Interior Minister Olga Sánchez Cordero admitted Friday that serious action by the government to combat violence against women has “arrived late,” but she said it is now committed to tackling the problem head on.
After a three-hour meeting with officials from several government agencies, Sánchez told reporters that any report of a missing woman or girl will immediately activate search protocols, whether or not a crime is believed to have been committed.
She requested the support of the judicial branch, asking that courts issue measures for the protection of women without the need for a formal report of gender violence.
She also said that the federal government will launch campaigns for the prevention of violence against women in all its forms and consolidate various government programs to protect women and girls.
Sánchez added that the government has identified the municipalities with the highest rates of violence against women in the country. They will be the focus of a comprehensive campaign of preventative measures, victim services and criminal prosecution.
“We’re working every day, coordinating, instructing, monitoring and implementing actions to prevent and attend these types of violence. We recognize that we have arrived late to deliver this message, that there have been limitations, that public policy has not been coordinated on many occasions nor been effective enough to confront this serious problem,” she said.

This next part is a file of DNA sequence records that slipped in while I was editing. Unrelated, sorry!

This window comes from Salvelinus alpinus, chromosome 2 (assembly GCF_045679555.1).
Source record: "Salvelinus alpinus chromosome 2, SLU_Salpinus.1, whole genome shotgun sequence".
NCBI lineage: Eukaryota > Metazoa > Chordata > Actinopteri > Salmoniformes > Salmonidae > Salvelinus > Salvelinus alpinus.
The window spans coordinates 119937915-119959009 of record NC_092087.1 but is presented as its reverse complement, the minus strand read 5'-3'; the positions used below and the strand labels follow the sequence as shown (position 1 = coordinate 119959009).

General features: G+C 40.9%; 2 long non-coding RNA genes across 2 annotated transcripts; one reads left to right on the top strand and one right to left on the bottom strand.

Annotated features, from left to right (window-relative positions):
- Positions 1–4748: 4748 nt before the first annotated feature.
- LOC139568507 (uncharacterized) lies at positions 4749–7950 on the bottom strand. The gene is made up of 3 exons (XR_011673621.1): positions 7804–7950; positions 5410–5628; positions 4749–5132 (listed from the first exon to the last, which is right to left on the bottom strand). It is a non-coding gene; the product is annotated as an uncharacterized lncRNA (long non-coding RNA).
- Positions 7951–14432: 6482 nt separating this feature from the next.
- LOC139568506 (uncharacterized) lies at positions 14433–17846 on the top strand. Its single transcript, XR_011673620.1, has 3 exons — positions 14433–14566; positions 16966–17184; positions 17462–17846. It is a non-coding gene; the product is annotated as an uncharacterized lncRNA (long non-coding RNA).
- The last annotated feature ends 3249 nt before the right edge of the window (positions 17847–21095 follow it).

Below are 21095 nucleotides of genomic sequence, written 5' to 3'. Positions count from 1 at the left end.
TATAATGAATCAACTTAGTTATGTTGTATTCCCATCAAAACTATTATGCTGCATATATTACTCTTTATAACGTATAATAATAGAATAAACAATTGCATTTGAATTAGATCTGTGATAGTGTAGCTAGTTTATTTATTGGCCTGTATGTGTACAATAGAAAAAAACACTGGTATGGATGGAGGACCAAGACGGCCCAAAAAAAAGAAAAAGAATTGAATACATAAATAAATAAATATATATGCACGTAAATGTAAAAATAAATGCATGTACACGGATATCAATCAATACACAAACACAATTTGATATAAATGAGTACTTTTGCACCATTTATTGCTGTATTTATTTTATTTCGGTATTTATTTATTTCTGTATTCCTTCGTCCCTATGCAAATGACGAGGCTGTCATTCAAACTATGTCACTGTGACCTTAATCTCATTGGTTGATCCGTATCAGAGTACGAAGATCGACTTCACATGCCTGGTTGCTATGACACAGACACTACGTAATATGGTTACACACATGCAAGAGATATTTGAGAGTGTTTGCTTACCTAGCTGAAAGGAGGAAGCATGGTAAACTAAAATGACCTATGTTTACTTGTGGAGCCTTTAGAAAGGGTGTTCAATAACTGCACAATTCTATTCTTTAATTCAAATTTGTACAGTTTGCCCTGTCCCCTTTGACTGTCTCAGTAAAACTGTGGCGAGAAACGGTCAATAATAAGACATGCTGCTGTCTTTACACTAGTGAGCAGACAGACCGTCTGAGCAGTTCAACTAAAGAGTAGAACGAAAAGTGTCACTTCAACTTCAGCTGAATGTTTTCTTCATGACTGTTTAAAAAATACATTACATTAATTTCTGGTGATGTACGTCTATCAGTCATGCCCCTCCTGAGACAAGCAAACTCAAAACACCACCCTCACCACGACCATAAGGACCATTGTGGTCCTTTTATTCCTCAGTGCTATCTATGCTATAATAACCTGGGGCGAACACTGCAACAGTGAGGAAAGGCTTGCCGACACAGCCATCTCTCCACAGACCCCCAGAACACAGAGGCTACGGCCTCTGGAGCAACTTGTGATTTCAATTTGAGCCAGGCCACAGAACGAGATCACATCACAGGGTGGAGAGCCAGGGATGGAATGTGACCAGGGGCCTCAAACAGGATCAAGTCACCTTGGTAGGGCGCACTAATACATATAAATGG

The former Supreme Court justice used Friday’s press conference to assert her dedication to the cause of eradicating gender violence and to implore feminists in the government not to “forget our origins, much less the social demands of gender.”
She added that the administration of President López Obrador is committed to reducing gender inequality and asserted that he is dedicated to the feminist cause.
Her defense of the president follows accusations that López Obrador has not taken the issue seriously. On Thursday morning, he described female protesters at the National Palace as a “feminist collective” that opposes “the moral regeneration we’re promoting.”
“I respect their views but don’t share them,” the president said. “I believe we have to moralize the country, purify public life and strengthen cultural, moral and spiritual values.”
When femicides came up at a press conference earlier this month, López Obrador appeared annoyed that the question interrupted his plans to talk about raffling the presidential plane. “I don’t want femicides to overshadow the lottery.”